Remember- Chadwick used conservation of energy to determine the radiation was a particle, and conservation of mass to determine its mass and charge.

# Define the term transmutation

Transmutations are nuclear reactions where one element is transformed into another because the number of protons in the nucleus changes- this can occur either due to alpha or beta decay.

# Describe nuclear transmutations due to natural radioactivity

Some atoms are inherently unstable because their nuclei exist outside the zone of stability in terms of proton-neutron ratio, or because they have too many protons. This can cause natural radioactive decay to occur, resulting in nuclear transmutation. There are two forms of natural radioactive decay that result in transmutations- alpha and beta decay. In alpha decay, the nucleus emits an alpha particle consisting of two protons and two neutrons, in the process reducing its mass by 4 and its atomic number by 2. A common example is the alpha decay of uranium-238, which occurs according to

$\frac{238}{92}U -> \frac {234}{90}Th + \frac{4}{2}He$

More accurately, the alpha particle doesn’t have any electrons, thus a more complete equation would be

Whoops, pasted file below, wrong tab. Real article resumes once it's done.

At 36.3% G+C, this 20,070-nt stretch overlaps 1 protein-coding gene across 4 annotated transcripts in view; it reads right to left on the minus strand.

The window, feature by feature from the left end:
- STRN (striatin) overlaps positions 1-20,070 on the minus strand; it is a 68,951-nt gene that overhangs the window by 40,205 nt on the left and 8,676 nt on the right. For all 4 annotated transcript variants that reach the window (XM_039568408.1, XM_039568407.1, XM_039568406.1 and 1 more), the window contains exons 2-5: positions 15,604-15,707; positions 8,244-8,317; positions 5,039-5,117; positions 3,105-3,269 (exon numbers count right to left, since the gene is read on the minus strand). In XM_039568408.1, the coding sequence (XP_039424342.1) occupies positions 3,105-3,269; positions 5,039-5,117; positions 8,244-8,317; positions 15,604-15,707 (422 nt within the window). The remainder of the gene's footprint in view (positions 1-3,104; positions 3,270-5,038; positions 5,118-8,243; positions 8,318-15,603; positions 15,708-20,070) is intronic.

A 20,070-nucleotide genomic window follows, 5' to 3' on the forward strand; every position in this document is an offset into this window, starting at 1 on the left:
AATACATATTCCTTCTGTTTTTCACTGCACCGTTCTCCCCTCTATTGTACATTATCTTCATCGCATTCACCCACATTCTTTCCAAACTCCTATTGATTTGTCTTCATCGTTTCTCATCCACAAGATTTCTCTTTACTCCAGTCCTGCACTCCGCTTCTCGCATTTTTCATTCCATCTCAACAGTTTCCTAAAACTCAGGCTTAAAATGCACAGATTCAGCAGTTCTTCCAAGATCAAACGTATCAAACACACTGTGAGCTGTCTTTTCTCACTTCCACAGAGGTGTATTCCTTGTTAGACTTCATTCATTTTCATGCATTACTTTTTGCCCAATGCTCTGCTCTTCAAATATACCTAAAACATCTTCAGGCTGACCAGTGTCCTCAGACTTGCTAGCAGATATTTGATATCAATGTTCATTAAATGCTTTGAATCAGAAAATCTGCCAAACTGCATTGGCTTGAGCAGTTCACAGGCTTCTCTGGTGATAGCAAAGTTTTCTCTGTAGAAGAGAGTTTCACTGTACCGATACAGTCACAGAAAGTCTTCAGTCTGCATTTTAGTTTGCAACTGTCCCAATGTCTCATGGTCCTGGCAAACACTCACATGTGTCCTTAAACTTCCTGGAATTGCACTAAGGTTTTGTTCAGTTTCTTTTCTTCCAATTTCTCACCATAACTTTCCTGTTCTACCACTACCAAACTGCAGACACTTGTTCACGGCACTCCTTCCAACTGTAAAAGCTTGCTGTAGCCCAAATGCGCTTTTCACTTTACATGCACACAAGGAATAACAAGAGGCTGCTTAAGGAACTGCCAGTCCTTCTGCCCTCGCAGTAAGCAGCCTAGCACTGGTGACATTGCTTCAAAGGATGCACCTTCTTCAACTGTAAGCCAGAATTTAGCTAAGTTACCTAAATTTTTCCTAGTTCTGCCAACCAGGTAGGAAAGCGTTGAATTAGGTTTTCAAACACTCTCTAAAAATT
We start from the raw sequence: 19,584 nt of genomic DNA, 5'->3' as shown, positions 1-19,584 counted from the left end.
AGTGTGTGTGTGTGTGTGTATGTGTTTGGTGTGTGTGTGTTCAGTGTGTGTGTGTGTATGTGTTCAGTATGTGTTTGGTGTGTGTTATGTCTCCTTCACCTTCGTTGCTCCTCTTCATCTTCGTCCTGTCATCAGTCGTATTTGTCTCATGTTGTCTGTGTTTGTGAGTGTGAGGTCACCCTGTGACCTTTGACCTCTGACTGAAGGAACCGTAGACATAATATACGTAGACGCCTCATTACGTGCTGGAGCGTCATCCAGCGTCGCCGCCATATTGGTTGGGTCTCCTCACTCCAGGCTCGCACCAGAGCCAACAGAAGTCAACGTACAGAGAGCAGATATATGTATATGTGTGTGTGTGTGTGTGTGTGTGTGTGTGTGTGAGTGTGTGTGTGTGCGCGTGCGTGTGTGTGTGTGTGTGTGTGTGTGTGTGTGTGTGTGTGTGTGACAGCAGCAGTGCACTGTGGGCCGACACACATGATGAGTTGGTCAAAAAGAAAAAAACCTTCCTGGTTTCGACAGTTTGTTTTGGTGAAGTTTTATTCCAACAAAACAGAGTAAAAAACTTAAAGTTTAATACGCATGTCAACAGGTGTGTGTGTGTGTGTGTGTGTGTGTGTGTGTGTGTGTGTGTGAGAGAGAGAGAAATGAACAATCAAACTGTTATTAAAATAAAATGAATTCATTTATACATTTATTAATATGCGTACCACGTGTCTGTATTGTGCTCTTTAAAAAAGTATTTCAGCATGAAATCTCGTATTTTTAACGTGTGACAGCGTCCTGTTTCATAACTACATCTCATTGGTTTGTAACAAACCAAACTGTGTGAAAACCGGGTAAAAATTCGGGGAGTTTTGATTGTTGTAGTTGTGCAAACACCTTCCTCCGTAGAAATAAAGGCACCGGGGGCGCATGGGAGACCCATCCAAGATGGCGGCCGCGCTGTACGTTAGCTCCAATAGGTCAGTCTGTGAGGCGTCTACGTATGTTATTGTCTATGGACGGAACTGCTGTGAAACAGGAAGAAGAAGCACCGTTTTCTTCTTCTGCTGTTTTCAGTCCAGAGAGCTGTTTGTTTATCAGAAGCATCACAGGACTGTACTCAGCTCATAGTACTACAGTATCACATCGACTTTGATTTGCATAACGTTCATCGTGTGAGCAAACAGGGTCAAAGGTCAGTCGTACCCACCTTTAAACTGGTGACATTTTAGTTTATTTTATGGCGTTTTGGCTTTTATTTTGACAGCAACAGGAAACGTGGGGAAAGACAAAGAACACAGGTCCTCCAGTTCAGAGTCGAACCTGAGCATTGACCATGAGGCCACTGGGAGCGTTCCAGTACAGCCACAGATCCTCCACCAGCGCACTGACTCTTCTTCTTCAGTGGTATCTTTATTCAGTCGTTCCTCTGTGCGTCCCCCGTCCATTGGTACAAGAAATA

$\frac{238}{92}U -> \frac {234}{90}Th^2- + \frac{4}{2}He^2+$

However, the alpha particle rapidly gains electrons from surrounding atoms (hence why alpha radiation is the least penetrative form of nuclear radiation) and the Thorium ion formed rapidly loses its extra electrons. Therefore, the charges are typically omitted since they are so short lived.

In beta decay, a neutron decays into a proton (which stays in the nucleus raising the atomic number by one), an electron (which is emitted), and an antineutrino (which is also emitted). In the typical case of beta decay

$\frac{1}{0}n -> \frac {1}{1}p + \frac{0}{-1}e+ \overline{v}$